Russell Simmons brought his Hip-Hop Summit Action Network to the Democratic National Convention in Boston on Monday. About 2,000 people turned out as stars such as Wyclef Jean, Loon, Lloyd Banks and Bone Crusher urged them to register to vote.
The muzzled mouth of OutKast’s Andre 3000, who also was present at the Boston event, is adorning new public service ads by the nonpartisan group Declare Yourself, with the motto: “Only You Can Silence Yourself.” And Jadakiss, who raps about drug dealing, violence and other thuggery in his lyrics, is raising political issues in his new song “Why” and giving interviews about voting and getting the minimum wage raised.
“This is the collective conscious of hip-hop at work,” said hip-hop mogul Simmons, who over the past three years has enlisted superstars like Jay-Z, Beyonce, Eminem (news – web sites), Nelly and Ludacris as his group registered thousands of young black and Latino fans to vote.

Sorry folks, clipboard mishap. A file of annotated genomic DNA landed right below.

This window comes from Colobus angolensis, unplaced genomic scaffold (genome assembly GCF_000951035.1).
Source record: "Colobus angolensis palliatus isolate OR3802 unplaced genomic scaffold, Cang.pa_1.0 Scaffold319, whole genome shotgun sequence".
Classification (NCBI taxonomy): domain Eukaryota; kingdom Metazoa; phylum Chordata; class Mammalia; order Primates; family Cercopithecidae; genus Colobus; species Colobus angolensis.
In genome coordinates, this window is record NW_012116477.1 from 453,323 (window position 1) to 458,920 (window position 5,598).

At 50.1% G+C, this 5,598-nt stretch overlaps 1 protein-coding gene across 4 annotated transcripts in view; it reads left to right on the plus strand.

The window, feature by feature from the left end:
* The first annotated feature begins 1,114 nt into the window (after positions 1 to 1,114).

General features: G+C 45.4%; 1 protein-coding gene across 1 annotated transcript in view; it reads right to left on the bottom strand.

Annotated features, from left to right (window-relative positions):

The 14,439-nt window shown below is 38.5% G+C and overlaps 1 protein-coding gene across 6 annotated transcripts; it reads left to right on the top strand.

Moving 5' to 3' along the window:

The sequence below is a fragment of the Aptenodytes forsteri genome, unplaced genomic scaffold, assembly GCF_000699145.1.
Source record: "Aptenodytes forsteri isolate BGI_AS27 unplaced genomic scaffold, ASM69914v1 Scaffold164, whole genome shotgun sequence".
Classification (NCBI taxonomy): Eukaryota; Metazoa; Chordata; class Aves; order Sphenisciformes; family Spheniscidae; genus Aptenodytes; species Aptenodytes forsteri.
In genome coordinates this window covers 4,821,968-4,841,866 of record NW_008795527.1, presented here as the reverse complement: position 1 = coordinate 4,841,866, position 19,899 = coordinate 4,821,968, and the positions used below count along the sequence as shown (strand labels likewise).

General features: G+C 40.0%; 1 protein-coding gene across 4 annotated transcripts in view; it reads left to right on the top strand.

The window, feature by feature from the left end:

“It’s a cultural snowball effect. We want people to feel like if you don’t vote you’re an idiot,” he told The Associated Press.
The idea of rap stars as political motivators may seem opposite the image projected by many of today’s rappers — a crowd that leans toward sex, violence, partying and the bling-bling lifestyle.
However, James Bernard, who organized the Hip-Hop Political Convention in Newark, N.J., earlier this year, points out rap’s long history of political muckraking, from KRS-One and Public Enemy in the mid-1980s to the current group dead prez.